Based on these facts, plaintiff has adequately alleged, in the context of a motion to dismiss, that defendant's actions constitute a discriminatory policy with respect to the failure to promote or upgrade the positions of black employees. Plaintiff's claim of the existence of a discriminatory policy, however, suffers from the same potential defect as his claim of a series of "related acts." If he admits that he was aware of a pattern of not promoting blacks prior to retirement and when Trujillo refused to upgrade his position, he faces authority for the proposition that his knowledge required him to consult with an EEOC counselor when Trujillo refused to upgrade him. See e.g., Kilpatrick v. Riley, 98 F. Supp. 9, 17 (D.D.C. 2000); Villines v. United Bhd. of Carpenters and Joiners of America, AFL-CIO, 999 F. Supp. 97, 102 (D.D.C. 1998). The question is not, however, free from doubt. Compare Taylor v. F.D.I.C., 132 F.3d 753, 765 (D.C. Cir. 1997), with Anderson v. Zubieta, 180 F.3d 329, 336 n. 11 (D.C. Cir. 1999). There is certainly no reason to resolve the issue on this record; it should await the conclusion of discovery and the filing of a dispositive motion:

Whether plaintiff will ultimately be able to prove that the alleged discriminatory actions are connected to one another and constitute an `ongoing program of discrimination' is an entirely different question and not one which the Court must address in the context of a motion to dismiss. If, after discovery, the Defendant believes that there is no evidence to support Plaintiff's continuing violation theory, Defendant can file a partial motion for summary judgment with respect to the remote claims.

Caliendo v. Bentsen, 881 F. Supp. at 48. See also Shehadeh v. Chesapeake and Potomac Telephone Company, 595 F.2d 711 (D.C. Cir. 1978) (citing Egelston v. State Univ. Coll. of Geneseo, 535 F.2d 752, 755 (2nd Cir. 1976)).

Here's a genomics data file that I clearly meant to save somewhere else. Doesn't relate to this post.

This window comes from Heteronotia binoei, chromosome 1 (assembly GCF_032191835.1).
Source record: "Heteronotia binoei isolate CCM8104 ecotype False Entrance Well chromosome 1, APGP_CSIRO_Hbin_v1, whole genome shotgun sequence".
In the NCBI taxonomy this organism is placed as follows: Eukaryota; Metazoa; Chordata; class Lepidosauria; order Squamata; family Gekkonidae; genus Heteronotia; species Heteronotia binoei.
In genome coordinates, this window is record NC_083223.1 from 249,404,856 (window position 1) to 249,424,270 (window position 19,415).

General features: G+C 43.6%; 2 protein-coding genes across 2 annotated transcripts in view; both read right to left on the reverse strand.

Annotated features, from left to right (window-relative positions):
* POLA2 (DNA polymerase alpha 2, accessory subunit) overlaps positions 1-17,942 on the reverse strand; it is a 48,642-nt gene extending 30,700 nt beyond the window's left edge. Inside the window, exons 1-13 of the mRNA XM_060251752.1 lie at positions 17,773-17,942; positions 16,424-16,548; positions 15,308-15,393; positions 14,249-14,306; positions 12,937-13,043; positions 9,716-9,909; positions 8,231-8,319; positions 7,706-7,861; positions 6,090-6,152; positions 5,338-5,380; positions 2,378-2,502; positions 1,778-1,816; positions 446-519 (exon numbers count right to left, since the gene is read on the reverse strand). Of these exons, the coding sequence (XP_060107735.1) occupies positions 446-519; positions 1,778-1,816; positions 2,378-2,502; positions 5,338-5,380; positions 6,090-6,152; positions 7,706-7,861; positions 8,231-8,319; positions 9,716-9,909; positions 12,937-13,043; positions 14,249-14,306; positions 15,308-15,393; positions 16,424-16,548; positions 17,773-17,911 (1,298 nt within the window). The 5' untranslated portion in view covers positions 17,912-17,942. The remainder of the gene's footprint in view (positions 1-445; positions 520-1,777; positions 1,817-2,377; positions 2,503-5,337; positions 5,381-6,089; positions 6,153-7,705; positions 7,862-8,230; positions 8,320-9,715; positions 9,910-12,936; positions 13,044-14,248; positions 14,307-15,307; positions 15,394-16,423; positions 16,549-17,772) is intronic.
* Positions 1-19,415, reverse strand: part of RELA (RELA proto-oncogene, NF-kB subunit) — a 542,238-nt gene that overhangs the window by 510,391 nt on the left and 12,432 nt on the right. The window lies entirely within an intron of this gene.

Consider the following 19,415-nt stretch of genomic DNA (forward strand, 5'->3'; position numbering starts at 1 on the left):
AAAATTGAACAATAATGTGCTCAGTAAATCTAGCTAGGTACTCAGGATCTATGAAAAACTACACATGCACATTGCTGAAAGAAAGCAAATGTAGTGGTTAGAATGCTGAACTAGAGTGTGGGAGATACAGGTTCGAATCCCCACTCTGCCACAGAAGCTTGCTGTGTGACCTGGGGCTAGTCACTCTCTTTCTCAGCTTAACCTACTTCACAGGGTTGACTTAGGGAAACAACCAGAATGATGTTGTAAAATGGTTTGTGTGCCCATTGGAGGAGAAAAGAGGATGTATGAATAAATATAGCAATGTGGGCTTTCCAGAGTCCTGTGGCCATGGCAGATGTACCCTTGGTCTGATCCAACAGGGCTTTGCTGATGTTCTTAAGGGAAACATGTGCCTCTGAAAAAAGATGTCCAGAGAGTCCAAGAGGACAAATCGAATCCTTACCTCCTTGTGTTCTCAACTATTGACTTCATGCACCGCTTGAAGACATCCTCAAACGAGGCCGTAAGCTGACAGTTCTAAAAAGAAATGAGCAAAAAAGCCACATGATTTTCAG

In order to revive an untimely allegation by claiming a continuing violation, a "plaintiff must have properly alleged the continuing violation theory in both the administrative complaint as well as the formal complaint" before the court. Caliendo v. Bentsen, 881 F. Supp. at 47. Therefore, according to defendant, plaintiff waived his continuing violation claim, as he failed to include the theory in his administrative complaint. However, "administrative complaints should be read liberally" and should not be held to the same standard as judicial pleadings. Albritton v. Kantor, 944 F. Supp. at 971; Caliendo v. Bentsen, 881 F. Supp. at 47. Moreover, it is sufficient that the continuing violation theory be evidenced in the EEOC charge, and it need not be specifically alleged. Sosa v. Hiraoka, 920 F.2d 1451, 1458 (9th Cir. 1990). Essentially, the EEOC must be put on notice of the continuing violation theory that the plaintiff enunciates in his district court complaint. Graham v. Adams, 640 F. Supp. at 538.

In the present case, plaintiff adequately asserted a continuing violation in his EEOC complaint. In particular, plaintiff alleged that he was the only person working within his department. Plaintiff also mentions his previous attempts to achieve an upgrade to GS-14, stating, "in previous conversations with Mr. Trujillo, he informed me that the position would not be elevated to the GS-14 level. Within seven months of my leaving the agency, the position was advertised at the higher level . . ." Def. Mot., Exhibit 3 (Plaintiff's Complaint of Discrimination to EEOC at 2). Even more telling is the fact that plaintiff sought back pay from November 1995 to June 2001. Unless he was stating a claim for failure to upgrade during this period, he would never have requested such corrective action. Furthermore, the EEOC counselor addressed the failure to upgrade issue in his report. Def. Mot., Exhibit 1 (EEOC Counselor's Report at 3). In light of these considerations, it is fair to conclude that the continuing violation claim was evidenced in the EEOC charge. Accordingly, plaintiff did not waive his right to assert the theory in his district court complaint.


In accordance with the attached opinion, I conclude that the plaintiff has properly pled a continuing violation with respect to his failure to upgrade claim. A subsequent ruling on plaintiff's Motion to Compel is forthcoming. It is therefore, hereby,

ORDERED that Defendant's Motion to Dismiss or, in the Alternative, for Summary Judgment [#5] is DENIED.